Thanks for the challenging question!

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This is, of course, a problem in all fields of collecting and antiquities and all other subsets of the broad 'art world.' Something I have recently had experience with, and which rides the line of fakery, is misrepresentation of pieces that are not themselves fakes but which are not what they are purported to be. For example, so-called kantei experts issuing fancy certificates dating swords to more desirable periods than they clearly are, or over-valuing pieces significantly. In a certain sense, this type of misrepresentation frustrates me more than outright fakes and copies of authentic items, because it is often far easier to identify an item as a reproduction than as a genuine item being misrepresented. 

 

I share your philosophical approach in some ways. As a historian-in-training, I am always considering different perspectives on historical collectibles of any rarity or grade. Personal valuation is difficult. For example, there are many gendai and showato swords which are of little interest to serious nihonto specialists and which would not make NBTHK papering, but which I would like to own as a Japanese militaria collector in the full knowledge of what they are. Often, arguably all of the time, the meaning of an artifact depends on the context from which meaning is derived. At the end of the day, if you have the knowledge of what a thing is, it is up to you to decide what that sort of item means to you. Just so long as you don't overpay for it! ;-)

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When the Museum of Fine Arts Boston made replica netsuke for sale in their gift-shop, they incised "MFN" deeply into the bottom of the Netsuke in a way that it could not be removed (they anticipated this resale problem...).  Peter, you made the tsuba, so why not sign them with your name (deeply) so it cannot be filed away without leaving evidence?  Similarly, Bruce could indelibly mark his fake in various places (once we are absolutely sure it is a fake - I get your point) before selling it with full disclosure.  I also wonder whether we should attempt to ferret out some of the modern counterfeiters.  Some of them are clearly making molds of authentic pieces and replicating them for sale on Yahoo Japan.  These dealers in Japan also sell the originals, so it's not that hard to figure out who they are.... (a few of these Japanese Dealers are mentioned from time to time on the NMB...).  Any chance of luring them to Saudi Arabia for a sale where they cut people's hands off for this kind of stuff?  Just kidding - kind of.....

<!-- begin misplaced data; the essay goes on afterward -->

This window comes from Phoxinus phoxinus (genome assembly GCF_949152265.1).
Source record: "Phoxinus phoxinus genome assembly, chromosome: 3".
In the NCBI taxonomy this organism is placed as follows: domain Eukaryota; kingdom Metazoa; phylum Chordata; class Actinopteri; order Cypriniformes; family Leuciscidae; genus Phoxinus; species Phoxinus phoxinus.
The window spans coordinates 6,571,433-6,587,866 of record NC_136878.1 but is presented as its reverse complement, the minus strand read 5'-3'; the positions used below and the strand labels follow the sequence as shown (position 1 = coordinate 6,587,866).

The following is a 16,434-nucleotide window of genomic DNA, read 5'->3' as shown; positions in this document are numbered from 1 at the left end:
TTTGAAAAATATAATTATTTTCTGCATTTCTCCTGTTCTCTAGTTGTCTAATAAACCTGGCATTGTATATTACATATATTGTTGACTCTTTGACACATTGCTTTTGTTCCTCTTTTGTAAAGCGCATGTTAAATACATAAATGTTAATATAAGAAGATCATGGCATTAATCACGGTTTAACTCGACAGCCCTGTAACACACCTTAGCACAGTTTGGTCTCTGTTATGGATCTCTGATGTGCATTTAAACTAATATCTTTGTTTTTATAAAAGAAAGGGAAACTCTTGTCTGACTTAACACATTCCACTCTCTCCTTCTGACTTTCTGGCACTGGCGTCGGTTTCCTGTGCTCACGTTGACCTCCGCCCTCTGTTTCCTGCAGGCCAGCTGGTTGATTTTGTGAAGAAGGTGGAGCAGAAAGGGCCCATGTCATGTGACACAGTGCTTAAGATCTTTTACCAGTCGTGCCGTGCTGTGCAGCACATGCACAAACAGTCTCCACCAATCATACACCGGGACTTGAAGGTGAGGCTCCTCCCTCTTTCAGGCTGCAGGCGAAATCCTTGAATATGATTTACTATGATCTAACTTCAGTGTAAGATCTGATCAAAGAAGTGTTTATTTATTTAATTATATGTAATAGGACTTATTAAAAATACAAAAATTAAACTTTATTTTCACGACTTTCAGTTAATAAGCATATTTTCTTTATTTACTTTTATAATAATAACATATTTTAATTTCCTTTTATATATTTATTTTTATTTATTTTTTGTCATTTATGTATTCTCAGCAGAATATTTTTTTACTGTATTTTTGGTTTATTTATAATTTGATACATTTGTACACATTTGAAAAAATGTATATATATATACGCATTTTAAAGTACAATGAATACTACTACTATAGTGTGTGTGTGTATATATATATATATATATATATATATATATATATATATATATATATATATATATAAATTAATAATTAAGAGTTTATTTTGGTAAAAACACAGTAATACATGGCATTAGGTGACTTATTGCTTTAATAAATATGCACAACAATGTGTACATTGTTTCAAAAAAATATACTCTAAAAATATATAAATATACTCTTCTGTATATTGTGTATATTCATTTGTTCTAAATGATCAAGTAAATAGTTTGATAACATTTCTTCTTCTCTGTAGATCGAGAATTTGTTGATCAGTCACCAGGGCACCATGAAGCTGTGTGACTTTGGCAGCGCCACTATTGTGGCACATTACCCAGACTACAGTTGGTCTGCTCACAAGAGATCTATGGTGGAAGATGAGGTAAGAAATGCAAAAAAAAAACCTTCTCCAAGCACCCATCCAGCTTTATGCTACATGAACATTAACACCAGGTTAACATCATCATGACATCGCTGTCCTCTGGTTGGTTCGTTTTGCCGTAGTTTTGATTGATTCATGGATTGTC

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2 hours ago, 1kinko said:

Yup, just sign or stamp them in English letters.

This would work, but still begs the question of how deal with fakes in the modern age, where everything from 3D printers to high-power lasers can create almost anything. Rather frustrating, especially for newbies.

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I had a wakizashi in fairly good polish with ko kissaki that papered as Oei period with NTHK NPO.  I eventually sold it on ebay (I don't remember what it brought - maybe $1000 give or take) and the buyer found that it had a hagire, which had not been noticed by me or by the NTHK.  I refunded his money and then sold it as a study piece for $50 to a collector with full disclosure about the hagire and only after he promised not to resell it without disclosure.  I wouldn't destroy it, and even if I never sold it, it would still find its way into the market when my heirs passed it on.  I think that is about the best we can do.  

 

There are lots of these dilemmas that we face.  For instance, if you have a blade with two or three sets of papers, do you throw away the lesser appraisals and sell it with the best appraisal?   Is this ok, slightly dishonest or an unforgivable act?